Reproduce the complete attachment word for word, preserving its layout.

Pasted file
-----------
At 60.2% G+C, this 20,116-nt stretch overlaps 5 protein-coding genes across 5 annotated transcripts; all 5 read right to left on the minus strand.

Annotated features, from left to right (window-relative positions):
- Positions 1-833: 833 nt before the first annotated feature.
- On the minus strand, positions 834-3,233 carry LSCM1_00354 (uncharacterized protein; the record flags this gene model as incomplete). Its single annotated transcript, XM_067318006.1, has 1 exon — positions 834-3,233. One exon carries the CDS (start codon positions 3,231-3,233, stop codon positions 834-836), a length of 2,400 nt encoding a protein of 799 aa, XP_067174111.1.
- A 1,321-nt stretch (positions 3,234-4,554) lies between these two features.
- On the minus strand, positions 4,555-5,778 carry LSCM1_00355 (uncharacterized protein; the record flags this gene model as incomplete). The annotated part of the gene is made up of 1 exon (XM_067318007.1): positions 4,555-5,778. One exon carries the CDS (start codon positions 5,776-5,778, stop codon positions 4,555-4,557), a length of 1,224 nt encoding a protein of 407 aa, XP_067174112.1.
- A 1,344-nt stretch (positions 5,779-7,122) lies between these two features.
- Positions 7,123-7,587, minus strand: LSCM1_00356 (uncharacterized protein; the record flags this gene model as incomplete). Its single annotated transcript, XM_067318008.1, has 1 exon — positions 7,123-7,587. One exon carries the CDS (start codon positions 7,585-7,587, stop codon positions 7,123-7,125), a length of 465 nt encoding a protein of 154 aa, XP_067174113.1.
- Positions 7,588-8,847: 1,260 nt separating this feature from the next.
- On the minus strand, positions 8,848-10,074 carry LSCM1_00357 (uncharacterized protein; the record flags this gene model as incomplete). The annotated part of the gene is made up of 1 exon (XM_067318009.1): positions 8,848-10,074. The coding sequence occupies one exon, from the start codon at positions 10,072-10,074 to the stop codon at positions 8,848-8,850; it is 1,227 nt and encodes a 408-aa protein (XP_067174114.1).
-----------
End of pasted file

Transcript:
At 60.2% G+C, this 20,116-nt stretch overlaps 5 protein-coding genes across 5 annotated transcripts; all 5 read right to left on the minus strand.

Annotated features, from left to right (window-relative positions):
- Positions 1-833: 833 nt before the first annotated feature.
- On the minus strand, positions 834-3,233 carry LSCM1_00354 (uncharacterized protein; the record flags this gene model as incomplete). Its single annotated transcript, XM_067318006.1, has 1 exon — positions 834-3,233. One exon carries the CDS (start codon positions 3,231-3,233, stop codon positions 834-836), a length of 2,400 nt encoding a protein of 799 aa, XP_067174111.1.
- A 1,321-nt stretch (positions 3,234-4,554) lies between these two features.
- On the minus strand, positions 4,555-5,778 carry LSCM1_00355 (uncharacterized protein; the record flags this gene model as incomplete). The annotated part of the gene is made up of 1 exon (XM_067318007.1): positions 4,555-5,778. One exon carries the CDS (start codon positions 5,776-5,778, stop codon positions 4,555-4,557), a length of 1,224 nt encoding a protein of 407 aa, XP_067174112.1.
- A 1,344-nt stretch (positions 5,779-7,122) lies between these two features.
- Positions 7,123-7,587, minus strand: LSCM1_00356 (uncharacterized protein; the record flags this gene model as incomplete). Its single annotated transcript, XM_067318008.1, has 1 exon — positions 7,123-7,587. One exon carries the CDS (start codon positions 7,585-7,587, stop codon positions 7,123-7,125), a length of 465 nt encoding a protein of 154 aa, XP_067174113.1.
- Positions 7,588-8,847: 1,260 nt separating this feature from the next.
- On the minus strand, positions 8,848-10,074 carry LSCM1_00357 (uncharacterized protein; the record flags this gene model as incomplete). The annotated part of the gene is made up of 1 exon (XM_067318009.1): positions 8,848-10,074. The coding sequence occupies one exon, from the start codon at positions 10,072-10,074 to the stop codon at positions 8,848-8,850; it is 1,227 nt and encodes a 408-aa protein (XP_067174114.1).